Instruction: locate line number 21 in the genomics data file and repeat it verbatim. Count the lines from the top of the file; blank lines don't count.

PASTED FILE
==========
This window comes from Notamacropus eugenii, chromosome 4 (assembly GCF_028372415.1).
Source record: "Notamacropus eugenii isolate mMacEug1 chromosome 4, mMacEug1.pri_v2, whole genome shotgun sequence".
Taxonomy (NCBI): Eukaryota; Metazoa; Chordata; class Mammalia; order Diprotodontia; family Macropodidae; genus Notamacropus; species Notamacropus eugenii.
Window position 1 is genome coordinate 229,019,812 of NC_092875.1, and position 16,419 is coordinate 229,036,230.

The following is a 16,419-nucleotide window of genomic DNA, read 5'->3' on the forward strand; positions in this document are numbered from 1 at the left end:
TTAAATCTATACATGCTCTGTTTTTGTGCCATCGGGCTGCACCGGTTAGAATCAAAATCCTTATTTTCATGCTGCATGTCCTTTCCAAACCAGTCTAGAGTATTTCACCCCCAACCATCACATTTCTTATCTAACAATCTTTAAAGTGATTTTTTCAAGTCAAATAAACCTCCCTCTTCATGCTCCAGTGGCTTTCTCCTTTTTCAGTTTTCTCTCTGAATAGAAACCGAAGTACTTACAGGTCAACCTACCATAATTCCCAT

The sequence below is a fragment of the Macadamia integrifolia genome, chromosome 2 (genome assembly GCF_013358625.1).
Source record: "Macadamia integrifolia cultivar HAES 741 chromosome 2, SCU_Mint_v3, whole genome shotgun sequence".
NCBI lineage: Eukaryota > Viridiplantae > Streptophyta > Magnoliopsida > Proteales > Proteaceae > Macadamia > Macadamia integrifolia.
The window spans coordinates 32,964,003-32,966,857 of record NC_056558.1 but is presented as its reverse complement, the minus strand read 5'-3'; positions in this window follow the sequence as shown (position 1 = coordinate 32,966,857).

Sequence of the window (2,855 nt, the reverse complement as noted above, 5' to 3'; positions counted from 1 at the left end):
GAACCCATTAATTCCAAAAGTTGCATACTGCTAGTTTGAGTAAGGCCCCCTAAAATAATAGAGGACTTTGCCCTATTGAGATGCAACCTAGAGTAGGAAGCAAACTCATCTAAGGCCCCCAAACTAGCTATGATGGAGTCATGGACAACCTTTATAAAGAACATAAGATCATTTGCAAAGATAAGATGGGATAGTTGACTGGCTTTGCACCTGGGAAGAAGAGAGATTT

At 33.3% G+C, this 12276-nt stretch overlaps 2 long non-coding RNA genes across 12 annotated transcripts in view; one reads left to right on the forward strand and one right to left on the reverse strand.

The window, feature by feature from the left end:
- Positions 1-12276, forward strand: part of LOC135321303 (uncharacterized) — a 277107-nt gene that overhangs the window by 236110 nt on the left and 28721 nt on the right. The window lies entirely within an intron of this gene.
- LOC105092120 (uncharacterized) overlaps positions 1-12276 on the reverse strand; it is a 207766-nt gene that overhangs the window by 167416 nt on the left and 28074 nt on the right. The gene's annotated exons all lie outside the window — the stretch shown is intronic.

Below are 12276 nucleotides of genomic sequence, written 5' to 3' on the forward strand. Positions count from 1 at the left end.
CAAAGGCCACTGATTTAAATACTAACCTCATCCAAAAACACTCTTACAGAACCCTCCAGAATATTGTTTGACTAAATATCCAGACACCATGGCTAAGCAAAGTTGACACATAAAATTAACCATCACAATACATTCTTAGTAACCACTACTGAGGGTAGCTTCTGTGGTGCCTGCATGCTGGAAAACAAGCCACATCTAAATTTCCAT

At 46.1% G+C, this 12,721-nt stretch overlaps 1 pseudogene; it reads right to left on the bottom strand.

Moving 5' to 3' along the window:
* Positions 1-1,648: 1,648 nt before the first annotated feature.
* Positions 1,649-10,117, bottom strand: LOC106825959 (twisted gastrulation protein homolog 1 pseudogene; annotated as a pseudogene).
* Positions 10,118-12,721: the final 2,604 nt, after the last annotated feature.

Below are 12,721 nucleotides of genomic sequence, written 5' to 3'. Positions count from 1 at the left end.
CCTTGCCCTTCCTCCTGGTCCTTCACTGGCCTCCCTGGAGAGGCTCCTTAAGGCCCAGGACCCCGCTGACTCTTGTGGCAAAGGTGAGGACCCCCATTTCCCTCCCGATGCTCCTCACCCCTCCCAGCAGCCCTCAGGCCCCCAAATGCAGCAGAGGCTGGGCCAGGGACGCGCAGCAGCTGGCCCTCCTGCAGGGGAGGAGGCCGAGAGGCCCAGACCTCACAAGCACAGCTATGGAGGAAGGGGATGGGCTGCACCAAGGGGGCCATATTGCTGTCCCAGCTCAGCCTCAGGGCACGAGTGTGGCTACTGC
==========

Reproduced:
* Positions 1-1,648: 1,648 nt before the first annotated feature.